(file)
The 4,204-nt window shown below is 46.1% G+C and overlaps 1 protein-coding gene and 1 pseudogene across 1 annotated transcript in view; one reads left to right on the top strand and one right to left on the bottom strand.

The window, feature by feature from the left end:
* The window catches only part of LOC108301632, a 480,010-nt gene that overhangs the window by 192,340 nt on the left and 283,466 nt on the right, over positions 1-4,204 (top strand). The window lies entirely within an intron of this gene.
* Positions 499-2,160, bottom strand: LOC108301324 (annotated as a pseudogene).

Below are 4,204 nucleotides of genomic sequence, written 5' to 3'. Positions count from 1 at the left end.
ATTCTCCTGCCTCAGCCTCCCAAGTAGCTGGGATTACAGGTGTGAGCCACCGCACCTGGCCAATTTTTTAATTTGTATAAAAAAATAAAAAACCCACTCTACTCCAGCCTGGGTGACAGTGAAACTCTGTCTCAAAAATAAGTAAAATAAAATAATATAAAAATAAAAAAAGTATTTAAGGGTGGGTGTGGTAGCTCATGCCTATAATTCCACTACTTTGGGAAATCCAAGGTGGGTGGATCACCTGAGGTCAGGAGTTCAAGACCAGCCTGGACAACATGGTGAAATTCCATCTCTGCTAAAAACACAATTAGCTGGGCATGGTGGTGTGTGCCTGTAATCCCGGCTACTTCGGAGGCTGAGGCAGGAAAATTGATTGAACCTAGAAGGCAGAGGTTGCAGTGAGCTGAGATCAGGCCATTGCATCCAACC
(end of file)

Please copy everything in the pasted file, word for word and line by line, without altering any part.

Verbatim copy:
The 4,204-nt window shown below is 46.1% G+C and overlaps 1 protein-coding gene and 1 pseudogene across 1 annotated transcript in view; one reads left to right on the top strand and one right to left on the bottom strand.

The window, feature by feature from the left end:
* The window catches only part of LOC108301632, a 480,010-nt gene that overhangs the window by 192,340 nt on the left and 283,466 nt on the right, over positions 1-4,204 (top strand). The window lies entirely within an intron of this gene.
* Positions 499-2,160, bottom strand: LOC108301324 (annotated as a pseudogene).

Below are 4,204 nucleotides of genomic sequence, written 5' to 3'. Positions count from 1 at the left end.
ATTCTCCTGCCTCAGCCTCCCAAGTAGCTGGGATTACAGGTGTGAGCCACCGCACCTGGCCAATTTTTTAATTTGTATAAAAAAATAAAAAACCCACTCTACTCCAGCCTGGGTGACAGTGAAACTCTGTCTCAAAAATAAGTAAAATAAAATAATATAAAAATAAAAAAAGTATTTAAGGGTGGGTGTGGTAGCTCATGCCTATAATTCCACTACTTTGGGAAATCCAAGGTGGGTGGATCACCTGAGGTCAGGAGTTCAAGACCAGCCTGGACAACATGGTGAAATTCCATCTCTGCTAAAAACACAATTAGCTGGGCATGGTGGTGTGTGCCTGTAATCCCGGCTACTTCGGAGGCTGAGGCAGGAAAATTGATTGAACCTAGAAGGCAGAGGTTGCAGTGAGCTGAGATCAGGCCATTGCATCCAACC